Doctors at the annual British Medical Association conference have called for changes in the sick pay regime so that employees can self-certify sickness for the first 14 days. The call comes amid rising concern amongst GPs about the demand for appointments.
The current system allows employees to self-certify for the first 7 days of sickness absence. Thereafter they must produce a fit note from their GP confirming the reason for their absence and its likely duration.
Whilst this may have the effect of reducing the burden on GP's it will create another problem for employers. If the self-certification period were to be doubled many employers, particularly smaller businesses with fewer staff, are likely to struggle to cover absences. Furthermore, the proposed change would also encourage some employees to take longer periods of time off work and be open to potential abuse.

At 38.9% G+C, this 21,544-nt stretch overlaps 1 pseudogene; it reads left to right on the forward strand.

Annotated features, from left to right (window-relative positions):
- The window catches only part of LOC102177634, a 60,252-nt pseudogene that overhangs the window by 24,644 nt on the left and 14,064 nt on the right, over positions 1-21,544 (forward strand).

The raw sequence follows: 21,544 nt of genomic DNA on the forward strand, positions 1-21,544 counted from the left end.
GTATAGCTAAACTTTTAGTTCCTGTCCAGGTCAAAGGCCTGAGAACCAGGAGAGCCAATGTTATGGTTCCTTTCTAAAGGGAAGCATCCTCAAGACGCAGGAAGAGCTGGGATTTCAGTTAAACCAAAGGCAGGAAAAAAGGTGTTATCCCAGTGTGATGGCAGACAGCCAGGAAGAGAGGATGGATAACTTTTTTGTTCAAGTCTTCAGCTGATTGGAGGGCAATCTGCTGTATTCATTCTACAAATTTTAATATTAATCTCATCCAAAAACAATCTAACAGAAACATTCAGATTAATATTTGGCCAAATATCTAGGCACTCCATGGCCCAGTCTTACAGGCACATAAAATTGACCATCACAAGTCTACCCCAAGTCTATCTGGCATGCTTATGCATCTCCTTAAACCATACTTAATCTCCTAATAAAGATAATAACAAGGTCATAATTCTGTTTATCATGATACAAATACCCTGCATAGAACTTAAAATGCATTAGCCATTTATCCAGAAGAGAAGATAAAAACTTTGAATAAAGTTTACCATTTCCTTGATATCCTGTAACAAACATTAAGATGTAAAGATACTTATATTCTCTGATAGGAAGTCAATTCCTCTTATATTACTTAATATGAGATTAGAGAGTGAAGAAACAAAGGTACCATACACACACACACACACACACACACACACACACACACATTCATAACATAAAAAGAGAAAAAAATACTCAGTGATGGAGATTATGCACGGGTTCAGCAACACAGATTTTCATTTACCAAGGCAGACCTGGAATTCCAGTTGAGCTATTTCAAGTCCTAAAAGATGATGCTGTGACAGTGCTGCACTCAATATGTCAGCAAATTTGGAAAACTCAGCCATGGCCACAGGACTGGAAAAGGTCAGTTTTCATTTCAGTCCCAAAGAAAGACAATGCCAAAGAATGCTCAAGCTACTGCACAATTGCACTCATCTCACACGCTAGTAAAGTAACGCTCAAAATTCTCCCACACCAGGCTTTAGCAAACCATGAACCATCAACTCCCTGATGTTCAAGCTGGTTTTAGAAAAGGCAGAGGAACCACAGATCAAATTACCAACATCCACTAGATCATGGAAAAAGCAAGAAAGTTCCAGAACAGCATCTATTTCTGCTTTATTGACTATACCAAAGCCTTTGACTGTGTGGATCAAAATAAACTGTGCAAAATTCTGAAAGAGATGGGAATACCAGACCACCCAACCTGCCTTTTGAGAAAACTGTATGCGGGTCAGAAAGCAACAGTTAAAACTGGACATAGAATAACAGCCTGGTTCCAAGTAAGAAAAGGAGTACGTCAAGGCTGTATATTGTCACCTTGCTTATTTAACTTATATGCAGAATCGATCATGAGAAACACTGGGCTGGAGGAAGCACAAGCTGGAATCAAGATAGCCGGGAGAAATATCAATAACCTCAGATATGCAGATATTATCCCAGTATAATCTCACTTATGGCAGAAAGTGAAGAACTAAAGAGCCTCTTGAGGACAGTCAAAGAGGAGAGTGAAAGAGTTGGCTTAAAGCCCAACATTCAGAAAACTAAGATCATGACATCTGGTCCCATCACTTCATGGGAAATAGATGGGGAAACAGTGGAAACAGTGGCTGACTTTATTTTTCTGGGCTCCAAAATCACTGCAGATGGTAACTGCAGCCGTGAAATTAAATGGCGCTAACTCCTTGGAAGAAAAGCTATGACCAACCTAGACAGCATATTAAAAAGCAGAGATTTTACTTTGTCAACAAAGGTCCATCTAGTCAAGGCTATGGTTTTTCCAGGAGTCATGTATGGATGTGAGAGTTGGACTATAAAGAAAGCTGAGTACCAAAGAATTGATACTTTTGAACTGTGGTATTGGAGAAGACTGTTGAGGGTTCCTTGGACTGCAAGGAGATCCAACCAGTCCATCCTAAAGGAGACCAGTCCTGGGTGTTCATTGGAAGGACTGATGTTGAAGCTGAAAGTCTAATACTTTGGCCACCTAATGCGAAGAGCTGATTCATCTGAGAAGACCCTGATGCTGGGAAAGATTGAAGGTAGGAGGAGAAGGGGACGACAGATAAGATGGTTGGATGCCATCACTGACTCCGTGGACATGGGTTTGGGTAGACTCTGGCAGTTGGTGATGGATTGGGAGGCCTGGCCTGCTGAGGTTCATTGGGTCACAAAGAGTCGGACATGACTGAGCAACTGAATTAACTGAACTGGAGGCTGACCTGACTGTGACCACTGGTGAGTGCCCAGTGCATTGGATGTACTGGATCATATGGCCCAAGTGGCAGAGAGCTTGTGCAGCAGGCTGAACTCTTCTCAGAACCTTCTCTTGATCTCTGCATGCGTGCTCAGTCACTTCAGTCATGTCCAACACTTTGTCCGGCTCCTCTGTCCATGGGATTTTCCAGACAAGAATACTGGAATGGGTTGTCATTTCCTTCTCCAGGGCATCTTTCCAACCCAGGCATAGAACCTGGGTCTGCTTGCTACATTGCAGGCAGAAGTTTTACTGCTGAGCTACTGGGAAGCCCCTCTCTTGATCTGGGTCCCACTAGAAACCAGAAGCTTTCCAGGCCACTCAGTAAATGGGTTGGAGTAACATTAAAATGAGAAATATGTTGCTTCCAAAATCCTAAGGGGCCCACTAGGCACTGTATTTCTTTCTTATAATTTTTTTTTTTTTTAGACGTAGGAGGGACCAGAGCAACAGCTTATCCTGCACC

From experience, whilst most employers are happy for employees to self-certify for 7 days it is unrealistic to expect them to wait 14 days for a fit note from a GP.
Workers should be able to self-certify sickness for up to two weeks to help reduce the number of unnecessary GP appointments, doctors say.